Whoever gets the most votes is, or should be the winner!
With Donald Trump taking top honors in the recent Indiana Primary election and his two competing rivals, Ted Cruz and John Kasich, shutting down their bid for the Republican Nomination for President, one should think that all members of the Republican party should fall behind the Trump and push for his victory in November.
But what happened, quickly, Wisconsin Congressman Paul Ryan voiced that he could not support Trump yet. If you remember, Ryan was the Vice Presidential candidate four years ago and is the Speaker of the House and at present the third in line to be president, should something terrible happen to the president and vice president.
But, Ryan, as the top elected official of the Republican Party needs to get behind who the voters are supporting, and that is Trump. Trump has long said that the race to the party’s convention is not fair. Trump has of this date outpolled all others in his bid for the Republican nomination and if he continues to do so, earns the support of Ryan and other top party leaders. I am not a Trump fan, and did not vote for him in the Wisconsin Primary. But this is not the first time that I voted for someone who did not win. If Trump collects the number of delegates to win the nomination, I will support him.
But things are not any better on the Democratic side. Bernie Sanders took the top spot in Indiana against Hillary Clinton, but she has the nomination almost sewed up for the Democratic nomination. Not because she has collected the most votes, but because the party has 300 delegates that the party bosses chose so they can determine who is the candidate, not the citizens of this country. Let the people decide.
Rick Manning of the Americans for Limited Government reminded me how Trump got involved in his run for the president. A year ago, Americans for Limited Government spent a $100,000 on a radio campaign featuring Donald Trump, opposing giving President Obama fast track trade authority to negotiate the 12-nation Trans-Pacific Partnership (TPP). The radio campaign was primarily focused on early GOP primary states Iowa, New Hampshire and South Carolina to counter pressure Republican candidates on the issue.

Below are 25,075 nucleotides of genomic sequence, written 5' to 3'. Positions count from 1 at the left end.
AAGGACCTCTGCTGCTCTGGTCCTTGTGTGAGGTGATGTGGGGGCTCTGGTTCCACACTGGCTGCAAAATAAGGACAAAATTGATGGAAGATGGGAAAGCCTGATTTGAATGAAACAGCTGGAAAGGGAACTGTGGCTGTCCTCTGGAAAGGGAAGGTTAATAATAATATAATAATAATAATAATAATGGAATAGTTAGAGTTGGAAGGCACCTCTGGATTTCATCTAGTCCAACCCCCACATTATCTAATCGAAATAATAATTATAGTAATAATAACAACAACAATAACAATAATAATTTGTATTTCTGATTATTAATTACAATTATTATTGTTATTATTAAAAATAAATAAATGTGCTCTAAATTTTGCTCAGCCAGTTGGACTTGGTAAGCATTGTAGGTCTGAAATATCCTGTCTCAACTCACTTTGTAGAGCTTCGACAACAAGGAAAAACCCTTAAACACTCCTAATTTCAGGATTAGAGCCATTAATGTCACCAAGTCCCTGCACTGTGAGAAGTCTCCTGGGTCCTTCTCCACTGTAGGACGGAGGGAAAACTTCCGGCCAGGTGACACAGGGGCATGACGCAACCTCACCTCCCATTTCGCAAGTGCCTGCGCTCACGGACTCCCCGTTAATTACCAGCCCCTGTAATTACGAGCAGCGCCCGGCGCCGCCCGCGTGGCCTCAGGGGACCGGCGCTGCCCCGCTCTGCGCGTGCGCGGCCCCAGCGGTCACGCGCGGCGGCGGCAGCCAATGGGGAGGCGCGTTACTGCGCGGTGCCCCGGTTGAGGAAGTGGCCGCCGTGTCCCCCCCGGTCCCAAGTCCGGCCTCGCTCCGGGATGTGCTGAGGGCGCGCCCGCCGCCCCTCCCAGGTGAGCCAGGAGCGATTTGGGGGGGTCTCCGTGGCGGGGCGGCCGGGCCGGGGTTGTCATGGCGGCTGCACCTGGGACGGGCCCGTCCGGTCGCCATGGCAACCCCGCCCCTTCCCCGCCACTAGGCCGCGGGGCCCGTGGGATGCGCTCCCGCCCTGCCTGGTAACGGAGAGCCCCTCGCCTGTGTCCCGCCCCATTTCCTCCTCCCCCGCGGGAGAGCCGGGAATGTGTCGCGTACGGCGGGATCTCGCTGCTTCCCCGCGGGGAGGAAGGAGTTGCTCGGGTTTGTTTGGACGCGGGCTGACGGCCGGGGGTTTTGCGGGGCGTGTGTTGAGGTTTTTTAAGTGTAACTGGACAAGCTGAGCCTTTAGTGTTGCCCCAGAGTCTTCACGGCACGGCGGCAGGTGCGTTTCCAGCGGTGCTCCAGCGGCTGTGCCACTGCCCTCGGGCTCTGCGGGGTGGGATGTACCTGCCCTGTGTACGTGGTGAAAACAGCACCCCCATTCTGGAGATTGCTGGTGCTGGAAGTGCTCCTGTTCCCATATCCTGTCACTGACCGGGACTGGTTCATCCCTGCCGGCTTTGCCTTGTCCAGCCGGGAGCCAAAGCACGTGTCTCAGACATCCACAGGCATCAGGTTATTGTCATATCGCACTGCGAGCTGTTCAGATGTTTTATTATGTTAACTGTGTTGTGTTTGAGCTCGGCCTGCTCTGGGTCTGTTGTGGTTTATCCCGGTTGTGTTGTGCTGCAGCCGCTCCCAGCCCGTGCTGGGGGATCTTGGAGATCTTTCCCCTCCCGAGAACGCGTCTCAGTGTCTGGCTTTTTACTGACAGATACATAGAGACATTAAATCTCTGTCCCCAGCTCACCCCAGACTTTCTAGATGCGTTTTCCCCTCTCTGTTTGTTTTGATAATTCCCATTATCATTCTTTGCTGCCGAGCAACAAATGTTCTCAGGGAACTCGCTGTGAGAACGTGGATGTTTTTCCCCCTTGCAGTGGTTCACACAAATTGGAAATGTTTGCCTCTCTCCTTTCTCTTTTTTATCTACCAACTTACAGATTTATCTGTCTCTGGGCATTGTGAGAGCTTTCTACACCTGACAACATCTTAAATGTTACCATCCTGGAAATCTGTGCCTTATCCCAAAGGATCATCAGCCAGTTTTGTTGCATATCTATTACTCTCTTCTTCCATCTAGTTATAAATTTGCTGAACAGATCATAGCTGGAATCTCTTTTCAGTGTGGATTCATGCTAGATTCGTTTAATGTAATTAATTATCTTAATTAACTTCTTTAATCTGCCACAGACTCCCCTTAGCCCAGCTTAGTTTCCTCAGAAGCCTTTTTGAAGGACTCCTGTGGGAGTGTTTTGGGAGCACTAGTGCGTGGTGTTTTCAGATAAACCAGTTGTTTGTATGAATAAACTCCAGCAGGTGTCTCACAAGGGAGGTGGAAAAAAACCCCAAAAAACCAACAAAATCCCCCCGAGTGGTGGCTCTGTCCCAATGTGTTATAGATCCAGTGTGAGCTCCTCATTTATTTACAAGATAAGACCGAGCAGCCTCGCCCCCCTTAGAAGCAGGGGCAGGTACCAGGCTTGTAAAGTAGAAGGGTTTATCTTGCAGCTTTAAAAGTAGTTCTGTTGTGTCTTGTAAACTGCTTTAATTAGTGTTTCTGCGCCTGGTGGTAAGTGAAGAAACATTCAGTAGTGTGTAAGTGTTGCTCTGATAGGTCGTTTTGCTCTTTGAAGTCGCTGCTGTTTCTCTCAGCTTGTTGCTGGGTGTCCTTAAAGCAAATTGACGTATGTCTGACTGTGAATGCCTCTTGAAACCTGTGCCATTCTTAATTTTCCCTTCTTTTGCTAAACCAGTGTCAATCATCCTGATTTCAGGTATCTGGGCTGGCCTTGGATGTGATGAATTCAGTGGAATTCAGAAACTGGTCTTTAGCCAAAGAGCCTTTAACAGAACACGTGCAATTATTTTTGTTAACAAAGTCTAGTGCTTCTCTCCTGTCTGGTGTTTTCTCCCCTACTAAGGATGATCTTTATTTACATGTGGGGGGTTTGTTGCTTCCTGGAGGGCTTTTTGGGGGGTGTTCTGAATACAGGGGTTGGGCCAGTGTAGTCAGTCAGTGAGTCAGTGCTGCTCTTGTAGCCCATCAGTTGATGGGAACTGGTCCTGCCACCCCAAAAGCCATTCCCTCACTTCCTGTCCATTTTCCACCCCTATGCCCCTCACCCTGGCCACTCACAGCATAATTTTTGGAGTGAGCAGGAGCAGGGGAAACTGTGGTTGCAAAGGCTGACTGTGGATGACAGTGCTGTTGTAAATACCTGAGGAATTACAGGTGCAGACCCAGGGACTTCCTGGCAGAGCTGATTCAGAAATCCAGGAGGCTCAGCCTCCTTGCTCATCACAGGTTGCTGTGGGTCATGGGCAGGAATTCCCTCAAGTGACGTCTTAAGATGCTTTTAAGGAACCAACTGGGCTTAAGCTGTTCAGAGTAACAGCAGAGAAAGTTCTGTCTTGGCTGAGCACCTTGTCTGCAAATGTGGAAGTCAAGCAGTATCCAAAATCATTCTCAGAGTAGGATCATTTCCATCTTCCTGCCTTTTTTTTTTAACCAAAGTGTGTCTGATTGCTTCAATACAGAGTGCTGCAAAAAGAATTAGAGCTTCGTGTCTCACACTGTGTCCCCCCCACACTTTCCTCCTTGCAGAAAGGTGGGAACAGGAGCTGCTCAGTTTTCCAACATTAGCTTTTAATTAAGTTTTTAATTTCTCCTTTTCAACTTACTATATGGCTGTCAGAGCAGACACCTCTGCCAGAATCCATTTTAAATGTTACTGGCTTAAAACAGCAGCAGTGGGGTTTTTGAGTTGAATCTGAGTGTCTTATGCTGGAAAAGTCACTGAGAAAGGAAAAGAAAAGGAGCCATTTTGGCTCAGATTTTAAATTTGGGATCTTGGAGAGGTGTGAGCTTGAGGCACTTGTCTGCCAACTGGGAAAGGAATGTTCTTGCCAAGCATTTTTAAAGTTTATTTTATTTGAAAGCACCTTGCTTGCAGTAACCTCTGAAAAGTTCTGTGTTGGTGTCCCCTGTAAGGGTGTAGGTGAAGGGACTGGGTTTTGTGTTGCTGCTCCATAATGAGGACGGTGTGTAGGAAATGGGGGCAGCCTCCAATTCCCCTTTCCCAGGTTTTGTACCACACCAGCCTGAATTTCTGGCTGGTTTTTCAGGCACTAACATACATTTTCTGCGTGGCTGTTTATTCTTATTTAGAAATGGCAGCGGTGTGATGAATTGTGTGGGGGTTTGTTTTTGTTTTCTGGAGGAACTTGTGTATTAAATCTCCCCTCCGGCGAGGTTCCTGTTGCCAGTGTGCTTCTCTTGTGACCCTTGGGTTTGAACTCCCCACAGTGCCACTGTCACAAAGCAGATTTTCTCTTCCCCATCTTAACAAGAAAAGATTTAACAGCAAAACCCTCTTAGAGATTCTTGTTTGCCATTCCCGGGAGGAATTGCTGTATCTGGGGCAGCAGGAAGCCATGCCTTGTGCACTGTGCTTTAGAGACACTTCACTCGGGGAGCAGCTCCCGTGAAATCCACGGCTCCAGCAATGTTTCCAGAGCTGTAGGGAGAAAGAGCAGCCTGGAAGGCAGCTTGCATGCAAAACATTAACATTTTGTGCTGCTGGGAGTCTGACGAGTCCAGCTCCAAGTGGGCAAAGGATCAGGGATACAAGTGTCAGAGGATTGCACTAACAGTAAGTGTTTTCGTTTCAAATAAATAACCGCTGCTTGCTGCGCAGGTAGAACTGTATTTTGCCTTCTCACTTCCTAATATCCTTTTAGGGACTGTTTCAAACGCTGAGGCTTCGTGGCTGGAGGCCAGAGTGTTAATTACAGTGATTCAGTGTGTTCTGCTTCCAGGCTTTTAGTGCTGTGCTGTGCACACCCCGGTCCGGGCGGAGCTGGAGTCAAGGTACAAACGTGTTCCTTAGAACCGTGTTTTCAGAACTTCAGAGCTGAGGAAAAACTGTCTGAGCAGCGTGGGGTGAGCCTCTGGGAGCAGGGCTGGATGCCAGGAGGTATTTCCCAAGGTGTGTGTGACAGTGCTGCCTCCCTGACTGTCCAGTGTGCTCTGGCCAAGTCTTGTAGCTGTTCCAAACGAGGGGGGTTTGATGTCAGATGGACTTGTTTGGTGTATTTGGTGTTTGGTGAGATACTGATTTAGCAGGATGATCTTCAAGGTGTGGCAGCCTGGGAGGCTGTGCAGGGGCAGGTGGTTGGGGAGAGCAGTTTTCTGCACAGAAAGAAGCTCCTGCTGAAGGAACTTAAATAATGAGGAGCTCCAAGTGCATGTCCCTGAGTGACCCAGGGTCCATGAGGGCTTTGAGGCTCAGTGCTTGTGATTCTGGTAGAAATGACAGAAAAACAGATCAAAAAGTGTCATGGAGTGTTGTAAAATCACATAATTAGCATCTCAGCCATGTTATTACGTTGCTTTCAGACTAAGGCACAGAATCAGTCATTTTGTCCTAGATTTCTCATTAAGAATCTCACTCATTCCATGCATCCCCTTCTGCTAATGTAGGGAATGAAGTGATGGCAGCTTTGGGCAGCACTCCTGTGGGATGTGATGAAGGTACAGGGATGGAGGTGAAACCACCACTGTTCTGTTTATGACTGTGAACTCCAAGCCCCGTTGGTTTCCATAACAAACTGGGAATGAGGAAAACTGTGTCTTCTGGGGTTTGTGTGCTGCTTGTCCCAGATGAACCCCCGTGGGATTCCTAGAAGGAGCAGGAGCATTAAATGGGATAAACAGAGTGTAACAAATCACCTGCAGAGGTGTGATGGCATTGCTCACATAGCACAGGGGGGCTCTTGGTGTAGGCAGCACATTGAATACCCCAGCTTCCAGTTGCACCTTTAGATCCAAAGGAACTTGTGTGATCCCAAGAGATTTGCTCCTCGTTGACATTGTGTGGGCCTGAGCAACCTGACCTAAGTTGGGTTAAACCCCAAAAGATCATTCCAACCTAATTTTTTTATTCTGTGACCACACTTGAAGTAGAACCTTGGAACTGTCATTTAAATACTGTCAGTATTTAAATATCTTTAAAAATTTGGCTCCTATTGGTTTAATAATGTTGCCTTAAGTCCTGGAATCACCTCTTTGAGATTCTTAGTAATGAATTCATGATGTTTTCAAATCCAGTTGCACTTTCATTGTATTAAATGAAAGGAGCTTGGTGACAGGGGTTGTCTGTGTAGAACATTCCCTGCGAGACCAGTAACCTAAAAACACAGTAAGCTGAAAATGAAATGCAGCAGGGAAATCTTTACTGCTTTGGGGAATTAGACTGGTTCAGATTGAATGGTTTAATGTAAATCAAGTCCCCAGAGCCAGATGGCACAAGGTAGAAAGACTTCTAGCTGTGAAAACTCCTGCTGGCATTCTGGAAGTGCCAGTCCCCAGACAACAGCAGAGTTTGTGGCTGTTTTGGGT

But the real story, according to Manning, is that the ad idea was hatched in the wake of a joint Cruz/Ryan opinion piece in The Wall Street Journal written in favor of providing Obama with what Senate Majority Leader Mitch McConnell called “an enormous grant of power.”
The Cruz/Ryan opinion piece provided cover for conservative members of Congress, and the seeming legions of big business lobbyists used it to great effect as they swarmed Capitol Hill trying to secure votes for a fast track.
Manning writes on how Trump got into the race. Manning was sitting at a McDonald’s across the street from Fox News headquarters in New York City, when the obvious struck him. He needed someone with a big name to counter the Cruz/Ryan momentum of support for TPP. Manning called two major Republicans to ask them to cut a radio ad; Trump immediately responded yes. Within days, the ads were on the air, only to be pulled down when Trump declared his candidacy for president.
It did not take long before the Republican Presidential candidates started to oppose the fast track and even Cruz decided that TPP was such a bad deal that he couldn’t vote to fast track it.
Manning summed it up this way: “Somewhat ironically, because Congress listened to Ryan and passed trade promotion authority for Obama, it fast-tracked Trump to the GOP nomination. Now the presidential campaign is consumed by a discussion of Obama’s Pacific trade deal and whether Congress should reject it in the lame-duck session after the election, with voters uneasy about outsourcing jobs and the lack of currency provisions.”
The TPP is a massive, controversial, pro-Corporation, “free trade” agreement among the United States and eleven other countries: Australia, Brunei, Canada, Chili, Japan, Malaysia, Mexico, New Zealand, Peru, Singapore and Vietnam.
Thanks for reading! ~Carlton